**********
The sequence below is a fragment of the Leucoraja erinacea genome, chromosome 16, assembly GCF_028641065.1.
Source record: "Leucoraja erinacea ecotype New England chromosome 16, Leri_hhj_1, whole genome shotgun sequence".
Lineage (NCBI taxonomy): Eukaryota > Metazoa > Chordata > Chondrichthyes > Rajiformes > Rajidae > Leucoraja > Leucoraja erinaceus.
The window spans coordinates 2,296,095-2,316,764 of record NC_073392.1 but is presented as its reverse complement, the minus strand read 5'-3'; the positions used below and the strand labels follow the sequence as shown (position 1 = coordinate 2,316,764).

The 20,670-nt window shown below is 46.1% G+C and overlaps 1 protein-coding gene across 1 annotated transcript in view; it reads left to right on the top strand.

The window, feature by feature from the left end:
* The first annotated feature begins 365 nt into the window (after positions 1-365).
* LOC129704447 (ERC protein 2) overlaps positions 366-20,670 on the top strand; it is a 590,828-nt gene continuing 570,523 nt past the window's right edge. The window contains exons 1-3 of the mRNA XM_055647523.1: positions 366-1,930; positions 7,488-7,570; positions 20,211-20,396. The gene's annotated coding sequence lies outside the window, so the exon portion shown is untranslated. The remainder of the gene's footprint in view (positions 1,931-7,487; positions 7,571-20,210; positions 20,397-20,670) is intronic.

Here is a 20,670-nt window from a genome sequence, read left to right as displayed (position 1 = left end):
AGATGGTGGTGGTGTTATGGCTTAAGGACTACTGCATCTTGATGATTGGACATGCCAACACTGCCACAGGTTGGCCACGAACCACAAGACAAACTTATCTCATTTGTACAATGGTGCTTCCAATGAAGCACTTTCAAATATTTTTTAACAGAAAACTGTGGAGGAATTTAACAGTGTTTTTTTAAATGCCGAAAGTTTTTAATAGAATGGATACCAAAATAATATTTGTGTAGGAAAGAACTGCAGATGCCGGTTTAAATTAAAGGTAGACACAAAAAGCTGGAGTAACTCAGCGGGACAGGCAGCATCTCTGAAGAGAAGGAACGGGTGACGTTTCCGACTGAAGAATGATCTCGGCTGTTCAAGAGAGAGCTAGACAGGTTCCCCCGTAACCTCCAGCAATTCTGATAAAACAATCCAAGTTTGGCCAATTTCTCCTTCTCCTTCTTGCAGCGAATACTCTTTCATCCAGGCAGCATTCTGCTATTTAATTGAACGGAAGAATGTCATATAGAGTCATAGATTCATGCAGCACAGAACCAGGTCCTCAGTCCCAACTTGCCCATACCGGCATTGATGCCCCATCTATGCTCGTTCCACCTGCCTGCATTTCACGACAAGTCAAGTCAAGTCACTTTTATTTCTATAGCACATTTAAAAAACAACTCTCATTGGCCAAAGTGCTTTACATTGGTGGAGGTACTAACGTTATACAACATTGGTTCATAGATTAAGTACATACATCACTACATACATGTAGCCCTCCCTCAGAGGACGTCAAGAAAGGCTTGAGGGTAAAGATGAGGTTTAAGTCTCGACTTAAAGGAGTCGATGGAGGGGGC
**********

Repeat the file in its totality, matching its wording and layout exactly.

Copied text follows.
The sequence below is a fragment of the Leucoraja erinacea genome, chromosome 16, assembly GCF_028641065.1.
Source record: "Leucoraja erinacea ecotype New England chromosome 16, Leri_hhj_1, whole genome shotgun sequence".
Lineage (NCBI taxonomy): Eukaryota > Metazoa > Chordata > Chondrichthyes > Rajiformes > Rajidae > Leucoraja > Leucoraja erinaceus.
The window spans coordinates 2,296,095-2,316,764 of record NC_073392.1 but is presented as its reverse complement, the minus strand read 5'-3'; the positions used below and the strand labels follow the sequence as shown (position 1 = coordinate 2,316,764).

The 20,670-nt window shown below is 46.1% G+C and overlaps 1 protein-coding gene across 1 annotated transcript in view; it reads left to right on the top strand.

The window, feature by feature from the left end:
* The first annotated feature begins 365 nt into the window (after positions 1-365).
* LOC129704447 (ERC protein 2) overlaps positions 366-20,670 on the top strand; it is a 590,828-nt gene continuing 570,523 nt past the window's right edge. The window contains exons 1-3 of the mRNA XM_055647523.1: positions 366-1,930; positions 7,488-7,570; positions 20,211-20,396. The gene's annotated coding sequence lies outside the window, so the exon portion shown is untranslated. The remainder of the gene's footprint in view (positions 1,931-7,487; positions 7,571-20,210; positions 20,397-20,670) is intronic.

Here is a 20,670-nt window from a genome sequence, read left to right as displayed (position 1 = left end):
AGATGGTGGTGGTGTTATGGCTTAAGGACTACTGCATCTTGATGATTGGACATGCCAACACTGCCACAGGTTGGCCACGAACCACAAGACAAACTTATCTCATTTGTACAATGGTGCTTCCAATGAAGCACTTTCAAATATTTTTTAACAGAAAACTGTGGAGGAATTTAACAGTGTTTTTTTAAATGCCGAAAGTTTTTAATAGAATGGATACCAAAATAATATTTGTGTAGGAAAGAACTGCAGATGCCGGTTTAAATTAAAGGTAGACACAAAAAGCTGGAGTAACTCAGCGGGACAGGCAGCATCTCTGAAGAGAAGGAACGGGTGACGTTTCCGACTGAAGAATGATCTCGGCTGTTCAAGAGAGAGCTAGACAGGTTCCCCCGTAACCTCCAGCAATTCTGATAAAACAATCCAAGTTTGGCCAATTTCTCCTTCTCCTTCTTGCAGCGAATACTCTTTCATCCAGGCAGCATTCTGCTATTTAATTGAACGGAAGAATGTCATATAGAGTCATAGATTCATGCAGCACAGAACCAGGTCCTCAGTCCCAACTTGCCCATACCGGCATTGATGCCCCATCTATGCTCGTTCCACCTGCCTGCATTTCACGACAAGTCAAGTCAAGTCACTTTTATTTCTATAGCACATTTAAAAAACAACTCTCATTGGCCAAAGTGCTTTACATTGGTGGAGGTACTAACGTTATACAACATTGGTTCATAGATTAAGTACATACATCACTACATACATGTAGCCCTCCCTCAGAGGACGTCAAGAAAGGCTTGAGGGTAAAGATGAGGTTTAAGTCTCGACTTAAAGGAGTCGATGGAGGGGGC